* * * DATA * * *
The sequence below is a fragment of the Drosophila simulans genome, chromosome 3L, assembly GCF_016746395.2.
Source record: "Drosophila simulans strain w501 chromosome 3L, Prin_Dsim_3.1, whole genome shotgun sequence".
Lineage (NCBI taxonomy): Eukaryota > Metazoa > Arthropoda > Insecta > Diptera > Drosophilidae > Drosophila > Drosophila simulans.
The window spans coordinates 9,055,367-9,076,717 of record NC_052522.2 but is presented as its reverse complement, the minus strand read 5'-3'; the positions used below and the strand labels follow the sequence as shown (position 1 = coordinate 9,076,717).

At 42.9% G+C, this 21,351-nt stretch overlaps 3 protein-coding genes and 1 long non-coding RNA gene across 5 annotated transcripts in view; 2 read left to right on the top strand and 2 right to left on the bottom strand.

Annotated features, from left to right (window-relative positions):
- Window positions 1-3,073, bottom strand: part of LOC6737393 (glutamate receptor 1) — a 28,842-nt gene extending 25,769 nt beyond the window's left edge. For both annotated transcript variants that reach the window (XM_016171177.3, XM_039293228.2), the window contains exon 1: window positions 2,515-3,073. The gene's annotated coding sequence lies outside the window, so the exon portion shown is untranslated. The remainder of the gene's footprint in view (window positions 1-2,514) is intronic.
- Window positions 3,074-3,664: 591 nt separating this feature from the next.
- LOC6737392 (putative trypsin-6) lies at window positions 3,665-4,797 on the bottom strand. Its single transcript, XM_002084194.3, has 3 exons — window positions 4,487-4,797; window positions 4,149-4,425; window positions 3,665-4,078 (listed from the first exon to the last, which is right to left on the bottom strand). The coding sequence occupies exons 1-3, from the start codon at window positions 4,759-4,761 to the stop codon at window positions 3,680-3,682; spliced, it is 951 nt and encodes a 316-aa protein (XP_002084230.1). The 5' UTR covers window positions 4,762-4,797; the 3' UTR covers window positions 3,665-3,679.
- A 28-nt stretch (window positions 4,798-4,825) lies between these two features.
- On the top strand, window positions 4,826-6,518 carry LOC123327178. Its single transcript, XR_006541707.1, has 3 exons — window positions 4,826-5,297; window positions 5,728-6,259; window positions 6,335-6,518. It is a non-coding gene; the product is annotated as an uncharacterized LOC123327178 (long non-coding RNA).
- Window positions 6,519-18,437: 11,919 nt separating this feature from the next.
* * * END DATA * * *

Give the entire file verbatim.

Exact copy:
The sequence below is a fragment of the Drosophila simulans genome, chromosome 3L, assembly GCF_016746395.2.
Source record: "Drosophila simulans strain w501 chromosome 3L, Prin_Dsim_3.1, whole genome shotgun sequence".
Lineage (NCBI taxonomy): Eukaryota > Metazoa > Arthropoda > Insecta > Diptera > Drosophilidae > Drosophila > Drosophila simulans.
The window spans coordinates 9,055,367-9,076,717 of record NC_052522.2 but is presented as its reverse complement, the minus strand read 5'-3'; the positions used below and the strand labels follow the sequence as shown (position 1 = coordinate 9,076,717).

At 42.9% G+C, this 21,351-nt stretch overlaps 3 protein-coding genes and 1 long non-coding RNA gene across 5 annotated transcripts in view; 2 read left to right on the top strand and 2 right to left on the bottom strand.

Annotated features, from left to right (window-relative positions):
- Window positions 1-3,073, bottom strand: part of LOC6737393 (glutamate receptor 1) — a 28,842-nt gene extending 25,769 nt beyond the window's left edge. For both annotated transcript variants that reach the window (XM_016171177.3, XM_039293228.2), the window contains exon 1: window positions 2,515-3,073. The gene's annotated coding sequence lies outside the window, so the exon portion shown is untranslated. The remainder of the gene's footprint in view (window positions 1-2,514) is intronic.
- Window positions 3,074-3,664: 591 nt separating this feature from the next.
- LOC6737392 (putative trypsin-6) lies at window positions 3,665-4,797 on the bottom strand. Its single transcript, XM_002084194.3, has 3 exons — window positions 4,487-4,797; window positions 4,149-4,425; window positions 3,665-4,078 (listed from the first exon to the last, which is right to left on the bottom strand). The coding sequence occupies exons 1-3, from the start codon at window positions 4,759-4,761 to the stop codon at window positions 3,680-3,682; spliced, it is 951 nt and encodes a 316-aa protein (XP_002084230.1). The 5' UTR covers window positions 4,762-4,797; the 3' UTR covers window positions 3,665-3,679.
- A 28-nt stretch (window positions 4,798-4,825) lies between these two features.
- On the top strand, window positions 4,826-6,518 carry LOC123327178. Its single transcript, XR_006541707.1, has 3 exons — window positions 4,826-5,297; window positions 5,728-6,259; window positions 6,335-6,518. It is a non-coding gene; the product is annotated as an uncharacterized LOC123327178 (long non-coding RNA).
- Window positions 6,519-18,437: 11,919 nt separating this feature from the next.